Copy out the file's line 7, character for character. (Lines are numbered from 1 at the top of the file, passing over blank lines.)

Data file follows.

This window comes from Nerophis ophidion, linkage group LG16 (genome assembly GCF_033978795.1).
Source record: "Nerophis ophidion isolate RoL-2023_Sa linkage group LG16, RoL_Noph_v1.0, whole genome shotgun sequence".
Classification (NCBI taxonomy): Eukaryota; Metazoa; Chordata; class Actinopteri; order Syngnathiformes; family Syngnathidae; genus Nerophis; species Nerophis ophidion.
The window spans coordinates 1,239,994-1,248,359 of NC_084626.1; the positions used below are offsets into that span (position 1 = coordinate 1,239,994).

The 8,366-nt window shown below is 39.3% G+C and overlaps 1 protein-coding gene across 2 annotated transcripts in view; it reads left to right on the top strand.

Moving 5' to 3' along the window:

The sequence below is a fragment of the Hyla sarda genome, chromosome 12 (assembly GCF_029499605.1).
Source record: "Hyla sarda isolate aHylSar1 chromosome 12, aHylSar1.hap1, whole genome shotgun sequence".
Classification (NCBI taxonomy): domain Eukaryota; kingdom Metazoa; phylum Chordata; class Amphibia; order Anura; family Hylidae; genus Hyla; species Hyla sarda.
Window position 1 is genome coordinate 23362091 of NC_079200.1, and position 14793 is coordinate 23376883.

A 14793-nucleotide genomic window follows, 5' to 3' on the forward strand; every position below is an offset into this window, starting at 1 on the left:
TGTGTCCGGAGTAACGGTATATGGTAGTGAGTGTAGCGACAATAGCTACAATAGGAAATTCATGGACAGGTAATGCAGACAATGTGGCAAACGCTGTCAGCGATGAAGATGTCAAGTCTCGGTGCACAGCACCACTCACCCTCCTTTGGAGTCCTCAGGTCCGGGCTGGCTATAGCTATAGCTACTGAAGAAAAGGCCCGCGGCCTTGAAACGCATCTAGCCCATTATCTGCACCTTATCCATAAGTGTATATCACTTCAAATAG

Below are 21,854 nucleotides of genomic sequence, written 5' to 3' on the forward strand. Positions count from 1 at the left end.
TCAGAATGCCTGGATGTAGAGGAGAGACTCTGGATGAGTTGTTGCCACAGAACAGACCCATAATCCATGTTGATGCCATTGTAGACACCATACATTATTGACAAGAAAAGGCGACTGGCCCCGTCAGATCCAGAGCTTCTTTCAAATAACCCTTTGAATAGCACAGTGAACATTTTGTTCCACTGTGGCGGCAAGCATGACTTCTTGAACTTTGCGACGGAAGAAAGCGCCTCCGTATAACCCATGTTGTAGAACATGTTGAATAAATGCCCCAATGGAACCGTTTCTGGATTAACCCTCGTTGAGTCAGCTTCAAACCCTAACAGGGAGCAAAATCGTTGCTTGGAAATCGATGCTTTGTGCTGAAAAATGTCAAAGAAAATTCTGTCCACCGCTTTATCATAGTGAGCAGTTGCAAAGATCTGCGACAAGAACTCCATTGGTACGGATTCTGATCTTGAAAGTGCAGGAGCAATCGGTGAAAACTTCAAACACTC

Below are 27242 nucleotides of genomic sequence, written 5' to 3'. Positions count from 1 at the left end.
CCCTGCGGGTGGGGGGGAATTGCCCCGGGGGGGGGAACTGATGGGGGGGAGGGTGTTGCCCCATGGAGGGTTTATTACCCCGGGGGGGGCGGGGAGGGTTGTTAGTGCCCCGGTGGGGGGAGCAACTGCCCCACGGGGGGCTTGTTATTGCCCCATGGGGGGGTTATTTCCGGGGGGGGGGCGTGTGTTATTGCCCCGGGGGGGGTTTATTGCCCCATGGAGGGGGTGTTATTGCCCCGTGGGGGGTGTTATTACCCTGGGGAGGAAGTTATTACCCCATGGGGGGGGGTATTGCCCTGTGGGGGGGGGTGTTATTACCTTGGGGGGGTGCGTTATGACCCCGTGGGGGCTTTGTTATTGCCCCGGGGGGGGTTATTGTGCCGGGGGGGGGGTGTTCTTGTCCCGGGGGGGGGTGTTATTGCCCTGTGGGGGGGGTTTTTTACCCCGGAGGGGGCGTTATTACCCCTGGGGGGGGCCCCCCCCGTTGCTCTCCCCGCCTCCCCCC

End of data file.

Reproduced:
The sequence below is a fragment of the Hyla sarda genome, chromosome 12 (assembly GCF_029499605.1).